Considerations to make before preparing your Will
It’s something that we all should have, but less than half of us have taken action to sort out. It’s something we don’t want to think about, but we know is vitally important, especially for our loved ones. It’s tedious, it’s ‘more paperwork’, and it’s considered to be super-complicated. But without a Will, life for your dependents and those you leave behind could get very complicated indeed once you’ve died.
What is a Will?
Put simply, a Will is a legal document that lays out exactly how you’d like your possessions, finances, and estate to be divided up after you’ve gone. It prevents months or even years of legal battles, or even the prospect that your estate ends up in the hands of the Crown, rather than your loved ones. Making sure you have a Will in place before you die can save your family and friends months of hassle and upset during what will be a very emotional and stressful time. Even if you don’t see the benefit of having a Will, your family does, so it’s vital to make sure your affairs are in order in case the worst happens.
What do you need to consider?
Firstly, you need to put a value on your ‘estate’. An estate doesn’t just include bricks-and-mortar property, but everything you own, from jewellery and antiques through to investments, stocks and shares, savings, pensions, and even the car.
Obviously, your assets will change over time, but essentially if there are any substantial changes then caveats or changes to your Will can be made at a later date to reflect this. The value of your estate is what’s left after any debts such as credit card debts have been paid off.
How do you divide up your estate?
That is entirely up to you. You can leave everything to a single benefactor, or you can divvy up your estate between as many people as you want to – you can even leave it all to charity if you want. However, this could lead to lengthy (and costly) litigation disputes in court if someone you’ve promised will benefit in your Will suddenly finds they’ve been cut out.
What else goes in a Will?
Important considerations and plans for your passing don’t start and finish at your estate. A Will can also be used to arrange for guardians to be put in place to look after your children and create trusts for them that will mature once they reach a certain age.
You can also include specific instructions about items that may be financially valueless but to you and your family are priceless, such as collections of photographs, family heirlooms, or a specific piece of jewellery. You can also specify your funeral arrangements within the Will, which can really help your loved ones be clear about what to do and how to celebrate your life, rather than mourning your death.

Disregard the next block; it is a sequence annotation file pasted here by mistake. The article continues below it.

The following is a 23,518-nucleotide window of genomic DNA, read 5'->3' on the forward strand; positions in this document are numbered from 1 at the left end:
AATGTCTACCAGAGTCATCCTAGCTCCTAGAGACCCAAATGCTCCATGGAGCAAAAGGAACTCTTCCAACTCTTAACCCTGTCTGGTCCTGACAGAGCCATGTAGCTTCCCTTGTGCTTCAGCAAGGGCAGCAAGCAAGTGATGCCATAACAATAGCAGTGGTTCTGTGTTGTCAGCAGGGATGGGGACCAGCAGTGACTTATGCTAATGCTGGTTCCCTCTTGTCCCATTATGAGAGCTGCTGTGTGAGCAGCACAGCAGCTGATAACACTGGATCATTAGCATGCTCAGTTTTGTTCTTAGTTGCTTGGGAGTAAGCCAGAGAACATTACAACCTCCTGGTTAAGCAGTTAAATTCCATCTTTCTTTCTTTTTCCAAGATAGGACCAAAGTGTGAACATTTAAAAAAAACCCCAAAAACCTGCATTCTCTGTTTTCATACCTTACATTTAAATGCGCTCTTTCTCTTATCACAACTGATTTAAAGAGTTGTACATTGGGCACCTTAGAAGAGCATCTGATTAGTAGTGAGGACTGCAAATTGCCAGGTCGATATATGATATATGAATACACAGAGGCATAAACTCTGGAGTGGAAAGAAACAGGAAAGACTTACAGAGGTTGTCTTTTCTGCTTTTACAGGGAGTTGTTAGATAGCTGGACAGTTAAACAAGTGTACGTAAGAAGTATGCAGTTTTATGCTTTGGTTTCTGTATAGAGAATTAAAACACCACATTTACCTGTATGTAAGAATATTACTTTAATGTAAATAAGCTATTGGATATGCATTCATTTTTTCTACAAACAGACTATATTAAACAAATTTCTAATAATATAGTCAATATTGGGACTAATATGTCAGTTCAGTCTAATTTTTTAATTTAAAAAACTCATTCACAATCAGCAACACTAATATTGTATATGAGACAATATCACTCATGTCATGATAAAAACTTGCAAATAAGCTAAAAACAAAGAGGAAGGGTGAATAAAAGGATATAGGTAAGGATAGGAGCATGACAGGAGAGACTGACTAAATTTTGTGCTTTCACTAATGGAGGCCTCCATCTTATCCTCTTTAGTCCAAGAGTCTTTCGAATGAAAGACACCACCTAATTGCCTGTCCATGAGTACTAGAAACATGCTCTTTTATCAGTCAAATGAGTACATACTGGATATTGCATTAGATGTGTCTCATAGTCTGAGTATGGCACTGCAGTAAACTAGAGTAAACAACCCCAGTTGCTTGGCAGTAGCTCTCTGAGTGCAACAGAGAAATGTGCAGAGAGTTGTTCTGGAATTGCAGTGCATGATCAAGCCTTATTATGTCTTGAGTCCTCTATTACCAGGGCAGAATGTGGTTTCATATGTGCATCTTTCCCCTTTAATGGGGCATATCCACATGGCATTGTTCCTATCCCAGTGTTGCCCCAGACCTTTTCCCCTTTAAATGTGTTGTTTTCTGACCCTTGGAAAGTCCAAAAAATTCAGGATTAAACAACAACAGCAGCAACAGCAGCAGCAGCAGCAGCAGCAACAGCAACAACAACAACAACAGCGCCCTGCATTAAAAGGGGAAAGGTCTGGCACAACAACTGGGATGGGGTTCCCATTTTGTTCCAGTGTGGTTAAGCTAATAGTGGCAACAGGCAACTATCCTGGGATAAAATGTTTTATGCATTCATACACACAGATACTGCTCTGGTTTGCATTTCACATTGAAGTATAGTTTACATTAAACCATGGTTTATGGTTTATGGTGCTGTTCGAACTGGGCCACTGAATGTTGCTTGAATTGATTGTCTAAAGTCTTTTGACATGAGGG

Pick your Executor
A Will needs an Executor to ensure that your wishes are adhered to and your instructions are carried out. This can be a close friend, a family member, or a professional such as a family law solicitor that you trust. Professional Executors are often more adept in dealing with more complex issues such as accessing and distributing finances including your pensions, investments, and savings.
Work with a solicitor to draft your Will
Yes, you can create your own Will using online tools and Will templates. But to make sure your final wishes don’t end up as a lengthy court case, it’s best to talk to a solicitor when you’re drafting your Will. They’ll be able to advise you on all the technical details and ensure that a Will is properly witnessed, signed, and legally binding. This is one of the most important documents you’ll ever draw up, so it’s vital to make sure you get it right first time.
What if things change?
Life changes, and sometimes dramatically. You may have drawn up your original Will before you had children and then a year later, along come twins! If major events happen in your life then you should update your Will sooner rather than later. It’s advisable to update your Will every five years (if necessary). And don’t forget to tell the person you want to act as Executor where to find the paperwork. Once you’ve written your Will, your Solicitor will usually store your Will and provide you with a copy for yourself.
If you’re ready to sort out one of the most important pieces of paperwork of your life, contact us today and talk to one of our wills, trust and probate experts for clear, practical advice on writing a Will.< < back to latest news
Terry Jones Solicitors is a trading style of MLL Ltd. Registered as a limited company in England and Wales, registration number 05907992. Company registered address is at Sale Point, 126-150 Washway Road, Sale, Manchester, M33 6AG. Authorised and regulated by the Solicitors Regulation Authority (SRA ID 446632). VAT registration number 742326449.
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